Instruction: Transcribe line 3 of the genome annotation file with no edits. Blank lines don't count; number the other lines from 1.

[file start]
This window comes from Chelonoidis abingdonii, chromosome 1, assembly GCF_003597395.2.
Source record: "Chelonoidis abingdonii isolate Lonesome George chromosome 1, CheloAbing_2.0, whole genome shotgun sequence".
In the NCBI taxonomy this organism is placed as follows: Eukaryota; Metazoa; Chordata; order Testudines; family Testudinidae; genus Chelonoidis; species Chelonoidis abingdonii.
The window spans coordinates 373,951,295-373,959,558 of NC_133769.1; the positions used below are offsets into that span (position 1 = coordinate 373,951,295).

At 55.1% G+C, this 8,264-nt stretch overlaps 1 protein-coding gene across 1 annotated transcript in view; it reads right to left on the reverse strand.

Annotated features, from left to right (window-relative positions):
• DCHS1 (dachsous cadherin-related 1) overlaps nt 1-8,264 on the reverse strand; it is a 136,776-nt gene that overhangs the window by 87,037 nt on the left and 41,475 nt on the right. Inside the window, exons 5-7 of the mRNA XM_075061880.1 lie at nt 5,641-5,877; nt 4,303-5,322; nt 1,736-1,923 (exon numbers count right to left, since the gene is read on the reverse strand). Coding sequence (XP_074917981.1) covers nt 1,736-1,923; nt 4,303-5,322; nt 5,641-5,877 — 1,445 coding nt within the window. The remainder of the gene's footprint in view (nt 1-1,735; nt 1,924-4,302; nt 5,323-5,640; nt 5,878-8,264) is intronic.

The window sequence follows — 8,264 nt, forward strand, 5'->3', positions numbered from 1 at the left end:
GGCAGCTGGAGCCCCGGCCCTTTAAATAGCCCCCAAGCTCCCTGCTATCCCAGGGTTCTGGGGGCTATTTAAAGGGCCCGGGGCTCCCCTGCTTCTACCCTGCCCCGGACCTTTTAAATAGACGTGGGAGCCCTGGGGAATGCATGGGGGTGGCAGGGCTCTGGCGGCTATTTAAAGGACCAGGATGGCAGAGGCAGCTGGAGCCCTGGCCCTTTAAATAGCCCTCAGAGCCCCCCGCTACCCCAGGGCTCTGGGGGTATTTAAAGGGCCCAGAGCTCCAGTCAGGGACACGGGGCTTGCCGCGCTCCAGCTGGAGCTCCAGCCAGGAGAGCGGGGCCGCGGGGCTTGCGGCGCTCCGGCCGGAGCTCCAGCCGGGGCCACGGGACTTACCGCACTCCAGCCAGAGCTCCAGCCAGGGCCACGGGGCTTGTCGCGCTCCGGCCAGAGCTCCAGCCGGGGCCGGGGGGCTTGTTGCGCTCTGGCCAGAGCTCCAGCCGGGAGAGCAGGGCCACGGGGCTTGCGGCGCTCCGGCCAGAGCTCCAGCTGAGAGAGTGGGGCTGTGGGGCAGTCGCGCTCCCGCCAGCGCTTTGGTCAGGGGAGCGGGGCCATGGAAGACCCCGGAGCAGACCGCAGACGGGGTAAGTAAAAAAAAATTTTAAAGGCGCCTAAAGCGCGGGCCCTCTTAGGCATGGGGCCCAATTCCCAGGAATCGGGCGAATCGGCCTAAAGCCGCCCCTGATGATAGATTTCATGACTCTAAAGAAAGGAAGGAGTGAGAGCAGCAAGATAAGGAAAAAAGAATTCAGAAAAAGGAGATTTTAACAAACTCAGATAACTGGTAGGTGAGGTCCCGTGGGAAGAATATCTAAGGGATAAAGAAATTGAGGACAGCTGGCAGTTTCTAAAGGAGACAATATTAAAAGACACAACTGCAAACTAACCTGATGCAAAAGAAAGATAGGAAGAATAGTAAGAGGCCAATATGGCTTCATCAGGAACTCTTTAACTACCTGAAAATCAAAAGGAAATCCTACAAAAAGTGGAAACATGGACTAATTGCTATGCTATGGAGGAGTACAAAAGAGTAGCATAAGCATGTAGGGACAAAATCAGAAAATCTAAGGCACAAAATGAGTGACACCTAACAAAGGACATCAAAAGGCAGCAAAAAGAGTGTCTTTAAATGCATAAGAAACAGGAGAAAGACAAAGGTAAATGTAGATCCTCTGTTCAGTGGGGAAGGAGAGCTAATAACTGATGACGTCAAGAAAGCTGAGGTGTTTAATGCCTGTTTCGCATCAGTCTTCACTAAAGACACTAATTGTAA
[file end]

In the NCBI taxonomy this organism is placed as follows: Eukaryota; Metazoa; Chordata; order Testudines; family Testudinidae; genus Chelonoidis; species Chelonoidis abingdonii.